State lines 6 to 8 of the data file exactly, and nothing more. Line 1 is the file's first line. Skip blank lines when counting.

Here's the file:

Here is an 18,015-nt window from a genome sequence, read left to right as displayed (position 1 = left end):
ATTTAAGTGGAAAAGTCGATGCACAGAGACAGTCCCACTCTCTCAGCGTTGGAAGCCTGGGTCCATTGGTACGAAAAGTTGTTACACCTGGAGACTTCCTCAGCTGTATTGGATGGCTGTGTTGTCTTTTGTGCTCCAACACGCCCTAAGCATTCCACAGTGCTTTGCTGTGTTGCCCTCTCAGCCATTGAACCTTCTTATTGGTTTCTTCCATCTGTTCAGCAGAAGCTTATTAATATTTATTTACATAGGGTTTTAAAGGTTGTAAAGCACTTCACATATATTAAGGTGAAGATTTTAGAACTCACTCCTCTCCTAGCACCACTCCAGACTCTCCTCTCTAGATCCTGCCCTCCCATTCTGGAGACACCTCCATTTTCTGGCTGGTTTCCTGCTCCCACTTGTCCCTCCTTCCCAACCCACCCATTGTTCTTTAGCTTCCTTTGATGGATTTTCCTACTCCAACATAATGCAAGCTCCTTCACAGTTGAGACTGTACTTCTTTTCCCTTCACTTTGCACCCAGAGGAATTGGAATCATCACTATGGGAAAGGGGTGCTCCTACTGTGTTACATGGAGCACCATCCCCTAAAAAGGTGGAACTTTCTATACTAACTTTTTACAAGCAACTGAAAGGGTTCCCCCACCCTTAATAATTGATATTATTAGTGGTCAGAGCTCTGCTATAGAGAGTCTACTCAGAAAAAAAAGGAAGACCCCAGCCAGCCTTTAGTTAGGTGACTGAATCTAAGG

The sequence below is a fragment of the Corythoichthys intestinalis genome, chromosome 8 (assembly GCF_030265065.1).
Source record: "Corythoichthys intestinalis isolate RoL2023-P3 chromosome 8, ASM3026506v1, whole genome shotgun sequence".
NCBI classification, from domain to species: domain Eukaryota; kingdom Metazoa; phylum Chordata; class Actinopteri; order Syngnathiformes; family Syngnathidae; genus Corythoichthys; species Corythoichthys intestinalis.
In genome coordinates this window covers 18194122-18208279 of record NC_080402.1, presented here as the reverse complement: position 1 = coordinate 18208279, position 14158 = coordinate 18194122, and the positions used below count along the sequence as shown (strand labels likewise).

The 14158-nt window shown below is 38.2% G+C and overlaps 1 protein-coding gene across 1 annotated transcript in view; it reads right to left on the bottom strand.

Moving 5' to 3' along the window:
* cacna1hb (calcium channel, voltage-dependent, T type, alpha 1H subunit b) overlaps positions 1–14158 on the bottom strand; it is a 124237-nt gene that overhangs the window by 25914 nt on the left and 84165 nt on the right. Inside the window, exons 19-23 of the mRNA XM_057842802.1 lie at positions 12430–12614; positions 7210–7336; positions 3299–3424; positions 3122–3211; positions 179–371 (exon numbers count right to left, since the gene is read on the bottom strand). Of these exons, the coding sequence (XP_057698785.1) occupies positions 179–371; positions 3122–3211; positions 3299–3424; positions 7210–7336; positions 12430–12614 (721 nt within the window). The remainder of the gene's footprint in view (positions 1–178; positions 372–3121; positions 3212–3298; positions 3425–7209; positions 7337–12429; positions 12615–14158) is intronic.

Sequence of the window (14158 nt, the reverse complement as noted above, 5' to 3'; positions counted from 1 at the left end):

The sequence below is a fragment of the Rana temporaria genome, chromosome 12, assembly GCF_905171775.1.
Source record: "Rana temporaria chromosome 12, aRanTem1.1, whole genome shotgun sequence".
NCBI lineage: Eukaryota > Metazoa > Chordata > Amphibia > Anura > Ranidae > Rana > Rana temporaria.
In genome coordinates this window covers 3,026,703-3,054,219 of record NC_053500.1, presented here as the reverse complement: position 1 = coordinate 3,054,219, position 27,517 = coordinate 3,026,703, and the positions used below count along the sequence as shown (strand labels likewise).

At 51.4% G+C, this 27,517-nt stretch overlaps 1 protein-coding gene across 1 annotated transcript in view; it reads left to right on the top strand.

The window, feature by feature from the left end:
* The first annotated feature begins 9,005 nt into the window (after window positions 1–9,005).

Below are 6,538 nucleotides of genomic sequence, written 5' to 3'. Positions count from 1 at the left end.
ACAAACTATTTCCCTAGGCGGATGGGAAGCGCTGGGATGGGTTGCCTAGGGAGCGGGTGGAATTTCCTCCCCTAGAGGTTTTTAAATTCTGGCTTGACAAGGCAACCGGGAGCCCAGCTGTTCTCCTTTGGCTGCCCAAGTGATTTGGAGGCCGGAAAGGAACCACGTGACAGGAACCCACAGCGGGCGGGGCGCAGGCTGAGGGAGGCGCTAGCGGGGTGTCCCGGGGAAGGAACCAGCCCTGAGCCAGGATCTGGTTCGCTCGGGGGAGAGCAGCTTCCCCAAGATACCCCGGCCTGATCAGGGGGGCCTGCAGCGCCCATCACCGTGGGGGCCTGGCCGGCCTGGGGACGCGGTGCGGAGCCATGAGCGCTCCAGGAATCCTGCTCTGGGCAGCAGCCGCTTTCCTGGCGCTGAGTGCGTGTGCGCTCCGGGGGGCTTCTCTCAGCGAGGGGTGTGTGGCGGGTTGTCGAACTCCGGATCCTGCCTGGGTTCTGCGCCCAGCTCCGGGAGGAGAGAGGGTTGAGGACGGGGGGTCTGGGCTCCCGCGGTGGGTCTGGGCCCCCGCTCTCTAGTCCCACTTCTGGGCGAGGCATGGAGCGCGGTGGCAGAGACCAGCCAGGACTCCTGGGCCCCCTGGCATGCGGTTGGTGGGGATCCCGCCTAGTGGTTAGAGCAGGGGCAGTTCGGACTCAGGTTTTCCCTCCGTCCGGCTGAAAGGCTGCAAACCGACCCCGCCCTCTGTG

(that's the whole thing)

In genome coordinates this window covers 18194122-18208279 of record NC_080402.1, presented here as the reverse complement: position 1 = coordinate 18208279, position 14158 = coordinate 18194122, and the positions used below count along the sequence as shown (strand labels likewise).

The 14158-nt window shown below is 38.2% G+C and overlaps 1 protein-coding gene across 1 annotated transcript in view; it reads right to left on the bottom strand.

Moving 5' to 3' along the window: